— Cho Kuk, former Minister of Justice, December 20, 2021.
The Lee Jae-myung camp couldn’t avoid a family scandal either. On December 16, the Chosun Ilbo reported on a few posts on an internet forum that were presumed to have been written by Lee’s oldest son, in which he claimed to have participated in illegal online gambling. A few hours later, Lee made an apology:
The person who signed up for the card game site and posted reviews is my son, as media outlets have reported. It seems that my son gave into temptation for a period of time. I admit that as a parent I fell short in properly teaching my child.
My son also deeply regrets his actions. He is very distressed about himself. I explained to him that taking full responsibility for his actions was the way to alleviate his suffering.
As a father, I bow my head and apologize to those who may have been disappointed by my son’s foolish behavior. I will make sure this never happens again. I will also have him seek treatment.
— Lee Jae-myung, Democratic Party of Korea presidential candidate, December 16, 2021.
Lee’s son also issued his own written apology about the gambling, admitting his faults and declaring that he would take responsibility for his actions.
The following day, however, further allegations appeared in the media, claiming that Lee’s son had also posted reviews of massage parlors, which are fronts for illegal sexual services. Lee issued a statement, saying that his son denied these allegations, and that as a parent he could not but take his son’s words as true.
The People Power Party criticized Lee and the Democratic Party for their “absurd apology” in an official statement:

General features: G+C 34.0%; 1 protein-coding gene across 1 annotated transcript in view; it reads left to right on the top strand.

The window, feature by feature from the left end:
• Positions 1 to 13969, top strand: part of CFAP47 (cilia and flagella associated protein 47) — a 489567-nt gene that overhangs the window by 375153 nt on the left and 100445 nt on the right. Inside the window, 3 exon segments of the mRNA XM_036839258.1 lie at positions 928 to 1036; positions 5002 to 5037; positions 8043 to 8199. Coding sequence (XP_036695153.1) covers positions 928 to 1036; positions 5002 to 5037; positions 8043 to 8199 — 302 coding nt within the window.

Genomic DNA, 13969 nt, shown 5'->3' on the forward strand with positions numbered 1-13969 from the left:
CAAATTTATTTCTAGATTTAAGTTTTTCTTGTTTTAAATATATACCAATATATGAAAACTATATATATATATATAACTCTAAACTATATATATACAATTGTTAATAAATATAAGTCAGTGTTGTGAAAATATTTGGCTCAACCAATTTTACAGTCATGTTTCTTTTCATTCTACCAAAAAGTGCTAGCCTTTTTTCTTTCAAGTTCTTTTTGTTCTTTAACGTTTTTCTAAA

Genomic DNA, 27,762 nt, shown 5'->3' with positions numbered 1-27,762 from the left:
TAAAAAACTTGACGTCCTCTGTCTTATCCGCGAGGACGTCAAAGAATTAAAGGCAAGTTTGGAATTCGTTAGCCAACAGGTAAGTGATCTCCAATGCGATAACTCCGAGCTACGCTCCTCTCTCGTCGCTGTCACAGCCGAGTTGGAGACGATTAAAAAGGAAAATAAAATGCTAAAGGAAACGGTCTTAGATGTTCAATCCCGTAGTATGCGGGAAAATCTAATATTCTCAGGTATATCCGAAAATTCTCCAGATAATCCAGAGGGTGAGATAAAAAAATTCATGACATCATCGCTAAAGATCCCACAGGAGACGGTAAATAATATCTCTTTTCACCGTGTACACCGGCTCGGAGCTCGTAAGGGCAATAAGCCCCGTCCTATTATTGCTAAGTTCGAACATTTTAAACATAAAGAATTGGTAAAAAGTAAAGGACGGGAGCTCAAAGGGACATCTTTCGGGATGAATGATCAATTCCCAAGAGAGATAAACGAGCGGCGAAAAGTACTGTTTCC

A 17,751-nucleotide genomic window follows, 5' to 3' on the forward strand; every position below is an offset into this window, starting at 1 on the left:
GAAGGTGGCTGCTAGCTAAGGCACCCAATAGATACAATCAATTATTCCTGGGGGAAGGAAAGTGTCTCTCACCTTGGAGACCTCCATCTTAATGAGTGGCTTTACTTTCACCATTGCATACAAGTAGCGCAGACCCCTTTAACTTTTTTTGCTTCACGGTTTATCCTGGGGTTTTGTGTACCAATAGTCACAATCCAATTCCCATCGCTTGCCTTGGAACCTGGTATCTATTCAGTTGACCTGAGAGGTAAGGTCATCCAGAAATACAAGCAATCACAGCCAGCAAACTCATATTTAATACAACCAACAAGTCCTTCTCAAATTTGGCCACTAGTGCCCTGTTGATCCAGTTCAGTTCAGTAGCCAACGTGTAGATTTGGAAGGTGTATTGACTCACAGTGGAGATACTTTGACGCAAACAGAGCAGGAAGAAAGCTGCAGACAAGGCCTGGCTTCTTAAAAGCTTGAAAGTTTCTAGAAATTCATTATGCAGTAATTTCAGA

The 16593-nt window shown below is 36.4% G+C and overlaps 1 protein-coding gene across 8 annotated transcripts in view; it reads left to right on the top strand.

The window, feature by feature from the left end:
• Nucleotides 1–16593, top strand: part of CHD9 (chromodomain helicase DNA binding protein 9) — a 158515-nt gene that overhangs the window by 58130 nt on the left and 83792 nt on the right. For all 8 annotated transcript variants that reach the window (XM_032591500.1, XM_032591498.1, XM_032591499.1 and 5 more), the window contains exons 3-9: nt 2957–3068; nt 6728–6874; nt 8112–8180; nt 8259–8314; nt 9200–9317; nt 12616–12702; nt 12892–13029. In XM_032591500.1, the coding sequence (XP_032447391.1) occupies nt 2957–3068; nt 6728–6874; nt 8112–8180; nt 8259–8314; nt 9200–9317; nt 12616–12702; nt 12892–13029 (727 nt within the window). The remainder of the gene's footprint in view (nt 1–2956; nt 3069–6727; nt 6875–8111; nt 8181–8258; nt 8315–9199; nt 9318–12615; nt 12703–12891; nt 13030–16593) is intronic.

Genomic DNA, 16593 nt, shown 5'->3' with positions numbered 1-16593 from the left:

Following the reports on the habitual illegal gambling of Democratic Party candidate Lee Jae-myung’s son, allegations of other illegal activities are pouring in. Each and every one is embarrassing to speak of, so they are not even worth mentioning. The response of the Democratic Party of Korea, which is defending candidate Lee Jae-myung, is absurd and almost pitiful.
“He wrote a review, but he didn’t [receive sexual services at the massage parlor].”
“The money that he won may not be real money but game money.”
“We heard a tip from a taxi driver that his son’s gambling was political maneuvering by the opposition.”
Listening to the sophistry of the Democratic Party, it sounds like candidate Lee Jae-myung used the technique of “selective apology” yesterday and ordered the Democratic Party to deal with the rest of the illegal activities.
Presidential candidate Lee Jae-myung is certainly a master of apologizing selectively and apologizing as a conditional reflex. If there is any sign of being caught, he cuts off the tail and denies his wrongdoings. This was the method that he used to cover the body of the Daejang-dong scandal, cutting himself off from his associates who were involved.
When he thinks that he has been caught, he muddies the waters to distract from the core issues. He used this technique to package the brutal murder committed by his nephew as “date violence”.
Candidate Lee Jae-myung apologizes only when he thinks that he’s trapped. He must have judged that his son’s habitual illegal gambling was impossible to get out of.
Once he decides to apologize, he apologizes like pressing a button on a vending machine. This is why Lee Jae-myung’s apology does not contain contemplation, reflection, or sincerity.
We can predict how the Democratic Party will react to the outpouring of additional allegations of illegal activity by Lee’s son. It will be as though Lee has said, “Didn’t I show you how to cover things up? You do the rest.”
We demand that candidate Lee Jae-myung and the Democratic Party no longer treat the people as fools. The selective and reflexive, vending-machine apology technique will not keep the wool over the eyes of the public forever.
— Won Il-hee, spokesperson for the People Power Party, December 17, 2021.
So far family scandals and gossip have eclipsed the serious issues that should be discussed in the fewer than 80 days remaining before the presidential election, which will be held on March 9, 2022.